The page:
BLOG: For a long time, the majority of vulnerable groups in Uganda have received emotional, material and financial support from traditional social protection mechanisms, including family, kinship and the clan system. Specifically, both nuclear and extended families have acted as the first line of social care and support for orphans, widows, persons with disabilities (PWDs), older persons and the chronically ill, the Albinos and those under drug and substance abuse.
Around 80 percent of the Rohingya refugees in Cox’s Bazar remain entirely dependent of humanitarian aid. This new contribution enables WFP to continue its life saving food assistance in the camps through in-kind distribution and electronic vouchers (e-vouchers).
During the conflict with the Islamic State group (IS), six million Iraqi citizens were forced to flee their homes. Since the end of the conflict, more than four million have returned home, while 1.7 million people still live in displacement. These families struggle to access basic services and face often insurmountable roadblocks to either returning home or rebuilding a life elsewhere. Many, whether still in displacement or returned home, are unable to enjoy their rights as Iraqi citizens and fully engage in the recovery and reconstruction of post-conflict Iraq.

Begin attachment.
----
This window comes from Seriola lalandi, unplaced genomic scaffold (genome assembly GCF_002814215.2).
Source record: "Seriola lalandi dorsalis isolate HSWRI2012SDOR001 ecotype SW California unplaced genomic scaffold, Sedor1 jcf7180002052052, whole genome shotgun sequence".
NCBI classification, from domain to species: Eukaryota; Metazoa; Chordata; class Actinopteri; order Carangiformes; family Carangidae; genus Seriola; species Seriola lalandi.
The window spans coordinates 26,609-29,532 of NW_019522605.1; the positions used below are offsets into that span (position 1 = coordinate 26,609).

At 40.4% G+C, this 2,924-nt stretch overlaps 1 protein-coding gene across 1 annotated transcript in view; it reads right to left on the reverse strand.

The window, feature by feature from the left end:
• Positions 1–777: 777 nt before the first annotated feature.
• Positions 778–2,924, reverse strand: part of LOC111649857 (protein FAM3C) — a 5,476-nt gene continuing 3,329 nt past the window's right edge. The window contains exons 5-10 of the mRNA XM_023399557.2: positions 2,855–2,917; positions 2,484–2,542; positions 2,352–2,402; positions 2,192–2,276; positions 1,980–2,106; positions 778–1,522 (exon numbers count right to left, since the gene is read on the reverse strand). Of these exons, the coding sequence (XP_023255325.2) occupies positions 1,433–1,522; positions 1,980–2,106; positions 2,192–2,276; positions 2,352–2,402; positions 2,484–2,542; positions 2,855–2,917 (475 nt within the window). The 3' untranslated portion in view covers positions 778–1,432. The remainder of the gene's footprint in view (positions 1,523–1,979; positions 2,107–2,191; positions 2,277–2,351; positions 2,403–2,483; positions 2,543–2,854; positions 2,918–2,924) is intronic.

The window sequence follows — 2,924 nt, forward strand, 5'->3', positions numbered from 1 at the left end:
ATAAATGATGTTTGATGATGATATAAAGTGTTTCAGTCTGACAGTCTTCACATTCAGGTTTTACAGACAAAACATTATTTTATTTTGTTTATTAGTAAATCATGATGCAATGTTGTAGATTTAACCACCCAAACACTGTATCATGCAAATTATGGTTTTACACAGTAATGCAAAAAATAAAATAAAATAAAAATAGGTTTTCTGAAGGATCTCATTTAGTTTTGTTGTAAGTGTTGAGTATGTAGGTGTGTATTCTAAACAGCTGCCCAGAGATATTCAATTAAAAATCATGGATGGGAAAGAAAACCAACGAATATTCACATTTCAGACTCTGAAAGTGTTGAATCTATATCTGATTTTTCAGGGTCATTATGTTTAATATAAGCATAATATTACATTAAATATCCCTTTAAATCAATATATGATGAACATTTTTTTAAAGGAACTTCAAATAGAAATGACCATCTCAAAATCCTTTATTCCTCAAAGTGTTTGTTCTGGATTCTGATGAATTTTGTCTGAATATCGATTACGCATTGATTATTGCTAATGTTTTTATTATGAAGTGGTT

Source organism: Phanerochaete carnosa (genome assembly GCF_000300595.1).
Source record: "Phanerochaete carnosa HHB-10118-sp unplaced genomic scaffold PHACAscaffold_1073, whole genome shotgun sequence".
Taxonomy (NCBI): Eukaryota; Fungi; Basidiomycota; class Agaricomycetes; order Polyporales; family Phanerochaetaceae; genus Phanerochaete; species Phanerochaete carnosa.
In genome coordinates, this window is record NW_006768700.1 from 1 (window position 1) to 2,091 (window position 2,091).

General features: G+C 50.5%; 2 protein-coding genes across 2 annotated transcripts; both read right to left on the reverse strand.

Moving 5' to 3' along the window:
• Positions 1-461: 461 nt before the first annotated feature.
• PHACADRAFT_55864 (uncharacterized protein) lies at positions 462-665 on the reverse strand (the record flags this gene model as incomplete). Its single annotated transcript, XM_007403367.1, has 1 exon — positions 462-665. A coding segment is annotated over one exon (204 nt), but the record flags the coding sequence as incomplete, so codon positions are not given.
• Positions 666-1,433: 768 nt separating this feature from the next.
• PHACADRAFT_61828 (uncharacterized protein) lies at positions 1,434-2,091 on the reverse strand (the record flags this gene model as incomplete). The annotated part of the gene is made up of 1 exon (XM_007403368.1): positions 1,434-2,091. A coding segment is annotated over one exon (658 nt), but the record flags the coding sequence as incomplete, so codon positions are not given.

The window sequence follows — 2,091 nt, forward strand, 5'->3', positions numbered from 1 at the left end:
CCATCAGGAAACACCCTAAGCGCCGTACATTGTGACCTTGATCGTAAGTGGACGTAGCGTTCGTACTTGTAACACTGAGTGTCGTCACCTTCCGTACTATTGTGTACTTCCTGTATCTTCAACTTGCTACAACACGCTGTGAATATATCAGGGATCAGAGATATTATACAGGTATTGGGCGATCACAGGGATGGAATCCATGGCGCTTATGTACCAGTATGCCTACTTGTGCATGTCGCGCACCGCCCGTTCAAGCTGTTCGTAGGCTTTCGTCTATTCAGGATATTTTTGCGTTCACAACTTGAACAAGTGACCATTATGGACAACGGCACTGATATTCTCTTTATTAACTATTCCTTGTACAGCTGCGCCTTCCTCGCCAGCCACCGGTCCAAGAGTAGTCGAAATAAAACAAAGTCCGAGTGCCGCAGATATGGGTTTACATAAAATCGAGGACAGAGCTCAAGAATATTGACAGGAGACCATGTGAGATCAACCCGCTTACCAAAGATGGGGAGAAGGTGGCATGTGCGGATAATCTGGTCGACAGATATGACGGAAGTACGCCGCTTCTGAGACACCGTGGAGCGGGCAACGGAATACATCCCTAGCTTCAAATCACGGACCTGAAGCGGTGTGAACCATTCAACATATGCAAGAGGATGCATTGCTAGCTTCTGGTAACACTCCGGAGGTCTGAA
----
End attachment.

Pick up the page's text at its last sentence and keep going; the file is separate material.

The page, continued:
The debate on if and how to connect humanitarian assistance for refugees with national social protection systems can elicit polarizing views.